The Power of Thought: Attention! Thought Crossing!
A Personal Question
What are you thinking – right now? "I'm reading your article!" you say. Well, take a little bit of a closer look. What's spinning in the back of your mind? Is it that big deadline that's looming at the end of the week? Or how you're going to deal with your mother-in-law this weekend? Or maybe you're worried about your finances?
Are you even aware of the thoughts going through your head right now? What about … now?
Some Bad News From the Thought Police
Scientists estimate that an average person will think at a rate of roughly between 1 and 4 thoughts per second while awake. That's well over 60,000 thoughts during a typical day! And, of all this jabbering going on in your head, it's estimated that you've thought over 95% of your thoughts before. So, not only is your mind generally on a constant hamster wheel, but it's also doing this spinning continuously, unproductively – and unoriginally.
The Power Between Your Ears – It's Not What You Think
Enough bad news? OK – now here's the other side of the story. You have within you the greatest, simplest, and most powerful tool imaginable. It can lead you to great prosperity, joy, and fulfillment – or it can drop you instantly into the depths of despair and negativity.
No, I'm not talking simply about the power of thought – not even a fraction of those thousands of stale, repeat thoughts running through your head right now will be of much use to you. (Trust me; nope, not even the one wondering for the tenth time whenever you turned the stove off this morning). But what is powerful is where you put your attention within all this clatter.
Mr. Webster Says:
"Attention: Concentration of the mental powers; a close or careful observing or listening". So how does that apply to you? "Concentration of the mental powers" – all too often, we give away the concentration part of our attention to things utterly undeserving. Thoughts of worry, negative predictions, minor irritations, and daily minutiae are hardly productive, and take up too much room in your head.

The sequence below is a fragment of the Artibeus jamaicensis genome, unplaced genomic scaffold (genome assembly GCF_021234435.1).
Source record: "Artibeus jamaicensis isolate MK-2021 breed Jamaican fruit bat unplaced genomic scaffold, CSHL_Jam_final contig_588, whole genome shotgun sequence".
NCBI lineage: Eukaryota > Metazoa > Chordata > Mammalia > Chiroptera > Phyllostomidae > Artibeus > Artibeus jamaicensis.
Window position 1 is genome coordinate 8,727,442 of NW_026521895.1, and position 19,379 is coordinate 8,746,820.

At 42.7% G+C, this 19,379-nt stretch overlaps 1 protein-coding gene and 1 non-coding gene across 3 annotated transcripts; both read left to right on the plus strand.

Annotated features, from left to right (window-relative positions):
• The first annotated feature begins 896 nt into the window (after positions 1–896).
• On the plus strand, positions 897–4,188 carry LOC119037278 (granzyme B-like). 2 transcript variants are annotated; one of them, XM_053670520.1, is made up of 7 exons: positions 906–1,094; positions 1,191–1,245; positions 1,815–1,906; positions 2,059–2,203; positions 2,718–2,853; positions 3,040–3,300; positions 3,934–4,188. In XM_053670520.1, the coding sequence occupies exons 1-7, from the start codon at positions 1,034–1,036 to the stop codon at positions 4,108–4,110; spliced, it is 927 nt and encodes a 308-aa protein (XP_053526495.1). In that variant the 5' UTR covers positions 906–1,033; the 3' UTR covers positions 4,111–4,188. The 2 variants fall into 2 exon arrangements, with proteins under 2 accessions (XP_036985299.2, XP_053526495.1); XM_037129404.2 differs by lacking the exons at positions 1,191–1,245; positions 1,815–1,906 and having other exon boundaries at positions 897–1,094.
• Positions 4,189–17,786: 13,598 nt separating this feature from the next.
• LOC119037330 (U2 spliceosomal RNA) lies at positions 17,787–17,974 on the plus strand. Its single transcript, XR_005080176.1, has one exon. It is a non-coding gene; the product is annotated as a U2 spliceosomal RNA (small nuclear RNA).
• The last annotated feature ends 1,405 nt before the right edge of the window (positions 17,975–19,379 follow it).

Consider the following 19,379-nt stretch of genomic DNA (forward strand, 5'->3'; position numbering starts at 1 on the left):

And this leaves very little space for the second, critical, aspect of attention: "a close or careful observing or listening". We, as a culture, do not like to sit back and listen. We prefer to be constantly inundated with forceful messages which grab our attention and do not let go. We too often forget to sit back and actually listened to the small voice of intuition. You know, the one that already has the answers that we're trying so hard to figure out.
Try It Now
Give it a shot. Really. Stop for a minute, and focus actively on your thoughts – concentrate. What are you thinking? You know, that quiet and incessant little buzz behind your eyes; that unsettled feeling – what's behind that? Now shift your attention to listening, see if there's a message waiting for you. Just below the surface, what is it saying? Listen … You're now learning to distinguish the noise of your mind from the voice of your intuition, your inner knowing – all through the tool of attention.
You Are Not Your Thoughts
There's huge power in putting your attention actively on your thoughts. This helps you to separate the you from the thought. You are not your thoughts, you are having thoughts, they are passing through your head. You are bigger than your thoughts, and you can choose whether or not you want to give them power. And you do this by either giving them your attention, or by allowing them to just float on by.